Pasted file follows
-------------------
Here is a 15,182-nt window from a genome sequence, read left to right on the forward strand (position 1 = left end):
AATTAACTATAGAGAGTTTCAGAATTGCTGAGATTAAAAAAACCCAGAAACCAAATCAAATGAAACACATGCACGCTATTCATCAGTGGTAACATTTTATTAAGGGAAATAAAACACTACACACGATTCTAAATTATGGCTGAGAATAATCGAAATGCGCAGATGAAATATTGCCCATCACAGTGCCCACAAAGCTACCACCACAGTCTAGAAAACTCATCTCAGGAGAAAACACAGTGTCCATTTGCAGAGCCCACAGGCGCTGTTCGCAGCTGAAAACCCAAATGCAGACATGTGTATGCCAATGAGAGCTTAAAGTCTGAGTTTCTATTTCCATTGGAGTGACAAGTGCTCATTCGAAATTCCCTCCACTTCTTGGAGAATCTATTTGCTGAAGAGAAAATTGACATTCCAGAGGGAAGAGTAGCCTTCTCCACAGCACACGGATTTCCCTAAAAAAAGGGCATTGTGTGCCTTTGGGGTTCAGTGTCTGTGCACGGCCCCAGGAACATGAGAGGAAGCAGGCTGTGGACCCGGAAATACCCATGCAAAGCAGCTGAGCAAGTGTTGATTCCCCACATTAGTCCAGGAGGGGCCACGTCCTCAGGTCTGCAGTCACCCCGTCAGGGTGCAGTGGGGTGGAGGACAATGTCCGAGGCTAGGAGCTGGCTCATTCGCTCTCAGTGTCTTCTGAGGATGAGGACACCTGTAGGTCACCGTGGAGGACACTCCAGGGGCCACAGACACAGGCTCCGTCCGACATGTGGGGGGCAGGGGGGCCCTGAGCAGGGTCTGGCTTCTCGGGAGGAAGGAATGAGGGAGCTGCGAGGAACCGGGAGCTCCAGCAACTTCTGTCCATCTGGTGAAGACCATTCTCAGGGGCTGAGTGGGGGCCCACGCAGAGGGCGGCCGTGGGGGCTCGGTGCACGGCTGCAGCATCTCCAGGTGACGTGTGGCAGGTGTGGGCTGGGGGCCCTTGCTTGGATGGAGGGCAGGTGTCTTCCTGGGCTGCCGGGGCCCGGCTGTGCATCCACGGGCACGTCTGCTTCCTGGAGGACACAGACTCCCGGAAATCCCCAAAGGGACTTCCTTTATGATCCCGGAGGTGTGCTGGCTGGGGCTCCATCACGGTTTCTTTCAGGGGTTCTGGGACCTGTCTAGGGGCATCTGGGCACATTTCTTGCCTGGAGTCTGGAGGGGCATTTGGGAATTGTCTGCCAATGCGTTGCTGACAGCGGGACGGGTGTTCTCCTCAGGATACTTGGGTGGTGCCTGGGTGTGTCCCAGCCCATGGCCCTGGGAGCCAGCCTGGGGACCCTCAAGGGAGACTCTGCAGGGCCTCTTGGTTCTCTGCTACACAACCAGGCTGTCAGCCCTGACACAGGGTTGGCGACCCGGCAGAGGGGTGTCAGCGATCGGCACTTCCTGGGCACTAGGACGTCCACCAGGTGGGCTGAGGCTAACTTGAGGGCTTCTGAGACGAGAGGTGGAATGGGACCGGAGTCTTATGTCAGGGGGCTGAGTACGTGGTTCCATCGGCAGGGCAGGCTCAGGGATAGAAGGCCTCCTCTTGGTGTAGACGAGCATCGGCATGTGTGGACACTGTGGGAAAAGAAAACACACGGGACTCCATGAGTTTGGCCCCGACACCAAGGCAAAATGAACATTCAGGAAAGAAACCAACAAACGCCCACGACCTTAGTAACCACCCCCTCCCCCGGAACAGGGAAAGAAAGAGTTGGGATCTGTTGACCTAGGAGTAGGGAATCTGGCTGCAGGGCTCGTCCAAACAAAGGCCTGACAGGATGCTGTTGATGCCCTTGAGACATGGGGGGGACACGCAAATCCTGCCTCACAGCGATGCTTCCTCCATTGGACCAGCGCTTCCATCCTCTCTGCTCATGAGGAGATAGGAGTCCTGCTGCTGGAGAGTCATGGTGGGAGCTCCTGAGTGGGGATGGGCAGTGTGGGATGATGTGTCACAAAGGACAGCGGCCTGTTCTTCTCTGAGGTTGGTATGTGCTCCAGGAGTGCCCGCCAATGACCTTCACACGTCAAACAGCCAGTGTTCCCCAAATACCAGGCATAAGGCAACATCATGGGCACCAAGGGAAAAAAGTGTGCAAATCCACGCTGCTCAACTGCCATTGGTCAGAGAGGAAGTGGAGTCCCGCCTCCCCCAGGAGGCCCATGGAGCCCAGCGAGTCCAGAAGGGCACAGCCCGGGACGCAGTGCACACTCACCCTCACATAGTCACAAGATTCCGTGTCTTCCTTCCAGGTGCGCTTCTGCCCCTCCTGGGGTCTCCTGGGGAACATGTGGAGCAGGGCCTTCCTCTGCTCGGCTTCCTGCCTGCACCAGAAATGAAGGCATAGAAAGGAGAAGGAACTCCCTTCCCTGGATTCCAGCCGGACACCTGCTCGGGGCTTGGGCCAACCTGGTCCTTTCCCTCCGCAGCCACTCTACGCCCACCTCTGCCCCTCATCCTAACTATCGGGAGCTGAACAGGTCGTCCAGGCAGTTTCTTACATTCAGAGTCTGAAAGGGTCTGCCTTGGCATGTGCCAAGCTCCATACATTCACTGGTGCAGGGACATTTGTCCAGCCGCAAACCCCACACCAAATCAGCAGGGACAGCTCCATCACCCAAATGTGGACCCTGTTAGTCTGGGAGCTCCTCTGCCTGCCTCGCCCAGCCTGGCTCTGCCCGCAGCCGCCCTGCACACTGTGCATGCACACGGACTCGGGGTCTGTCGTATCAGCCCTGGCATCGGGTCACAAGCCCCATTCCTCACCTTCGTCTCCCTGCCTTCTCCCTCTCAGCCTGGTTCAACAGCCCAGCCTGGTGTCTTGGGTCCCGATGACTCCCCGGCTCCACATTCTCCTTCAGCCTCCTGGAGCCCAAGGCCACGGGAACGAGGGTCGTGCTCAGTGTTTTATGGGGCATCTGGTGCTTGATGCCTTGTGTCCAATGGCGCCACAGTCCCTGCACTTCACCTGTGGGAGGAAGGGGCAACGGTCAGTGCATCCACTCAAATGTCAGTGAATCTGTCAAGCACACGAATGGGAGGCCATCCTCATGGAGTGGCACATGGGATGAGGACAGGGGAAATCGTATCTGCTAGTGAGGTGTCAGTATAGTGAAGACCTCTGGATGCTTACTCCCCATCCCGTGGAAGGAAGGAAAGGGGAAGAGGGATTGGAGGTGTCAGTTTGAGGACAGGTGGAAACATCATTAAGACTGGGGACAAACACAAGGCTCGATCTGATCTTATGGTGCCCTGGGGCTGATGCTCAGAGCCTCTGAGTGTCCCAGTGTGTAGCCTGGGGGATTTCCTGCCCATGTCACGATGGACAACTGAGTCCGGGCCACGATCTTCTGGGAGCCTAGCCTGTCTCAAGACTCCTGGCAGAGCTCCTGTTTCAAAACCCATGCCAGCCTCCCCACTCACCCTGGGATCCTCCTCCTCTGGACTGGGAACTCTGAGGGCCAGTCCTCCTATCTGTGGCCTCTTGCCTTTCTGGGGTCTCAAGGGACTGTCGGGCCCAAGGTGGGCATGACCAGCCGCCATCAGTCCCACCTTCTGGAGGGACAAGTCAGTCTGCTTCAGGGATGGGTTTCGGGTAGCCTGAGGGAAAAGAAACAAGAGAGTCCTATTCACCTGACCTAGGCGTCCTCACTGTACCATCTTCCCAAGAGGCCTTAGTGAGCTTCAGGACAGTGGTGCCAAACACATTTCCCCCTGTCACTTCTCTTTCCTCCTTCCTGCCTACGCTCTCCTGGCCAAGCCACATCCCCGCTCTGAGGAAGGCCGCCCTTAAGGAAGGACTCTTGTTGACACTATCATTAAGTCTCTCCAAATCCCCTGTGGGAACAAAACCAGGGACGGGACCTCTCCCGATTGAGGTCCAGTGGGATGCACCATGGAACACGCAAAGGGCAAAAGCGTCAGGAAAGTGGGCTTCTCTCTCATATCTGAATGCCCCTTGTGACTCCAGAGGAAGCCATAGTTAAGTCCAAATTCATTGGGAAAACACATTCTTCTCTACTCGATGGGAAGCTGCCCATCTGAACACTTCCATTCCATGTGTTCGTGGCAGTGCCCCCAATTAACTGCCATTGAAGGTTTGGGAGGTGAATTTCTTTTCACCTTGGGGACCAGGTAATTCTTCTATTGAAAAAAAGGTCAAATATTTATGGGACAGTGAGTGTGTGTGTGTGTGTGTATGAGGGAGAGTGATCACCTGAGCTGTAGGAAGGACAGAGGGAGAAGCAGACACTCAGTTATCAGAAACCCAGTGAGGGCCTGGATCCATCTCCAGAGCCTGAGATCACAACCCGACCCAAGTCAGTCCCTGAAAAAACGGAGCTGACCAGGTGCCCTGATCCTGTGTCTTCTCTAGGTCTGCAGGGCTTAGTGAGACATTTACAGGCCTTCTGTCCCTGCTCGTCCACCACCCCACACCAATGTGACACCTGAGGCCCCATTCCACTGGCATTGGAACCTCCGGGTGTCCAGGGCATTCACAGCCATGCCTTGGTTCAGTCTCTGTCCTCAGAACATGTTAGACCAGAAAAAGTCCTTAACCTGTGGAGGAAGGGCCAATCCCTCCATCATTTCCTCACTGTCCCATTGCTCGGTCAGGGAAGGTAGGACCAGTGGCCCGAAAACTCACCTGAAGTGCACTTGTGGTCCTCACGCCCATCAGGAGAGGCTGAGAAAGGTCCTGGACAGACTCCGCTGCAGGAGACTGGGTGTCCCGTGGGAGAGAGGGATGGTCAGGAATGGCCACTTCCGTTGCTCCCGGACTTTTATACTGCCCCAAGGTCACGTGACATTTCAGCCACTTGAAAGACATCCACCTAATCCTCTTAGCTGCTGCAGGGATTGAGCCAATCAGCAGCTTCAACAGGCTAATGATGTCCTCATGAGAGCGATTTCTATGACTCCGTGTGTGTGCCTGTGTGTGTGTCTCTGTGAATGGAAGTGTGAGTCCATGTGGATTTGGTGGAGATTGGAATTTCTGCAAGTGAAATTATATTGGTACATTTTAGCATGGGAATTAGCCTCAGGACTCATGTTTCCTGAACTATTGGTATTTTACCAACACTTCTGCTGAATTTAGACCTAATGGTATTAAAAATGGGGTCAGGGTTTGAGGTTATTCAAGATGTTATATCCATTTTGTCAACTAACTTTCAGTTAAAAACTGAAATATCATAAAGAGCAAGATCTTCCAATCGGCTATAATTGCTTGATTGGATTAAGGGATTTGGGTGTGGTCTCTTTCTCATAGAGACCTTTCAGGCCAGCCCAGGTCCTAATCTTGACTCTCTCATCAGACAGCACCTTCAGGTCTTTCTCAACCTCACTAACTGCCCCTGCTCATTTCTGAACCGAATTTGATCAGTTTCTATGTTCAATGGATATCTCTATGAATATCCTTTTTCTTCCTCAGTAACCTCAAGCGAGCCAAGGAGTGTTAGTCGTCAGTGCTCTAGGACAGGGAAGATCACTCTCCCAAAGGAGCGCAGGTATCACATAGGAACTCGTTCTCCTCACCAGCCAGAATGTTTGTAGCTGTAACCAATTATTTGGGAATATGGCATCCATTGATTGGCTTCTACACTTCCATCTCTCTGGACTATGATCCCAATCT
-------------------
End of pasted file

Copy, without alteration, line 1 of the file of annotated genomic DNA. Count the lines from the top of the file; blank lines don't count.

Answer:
Here is a 15,182-nt window from a genome sequence, read left to right on the forward strand (position 1 = left end):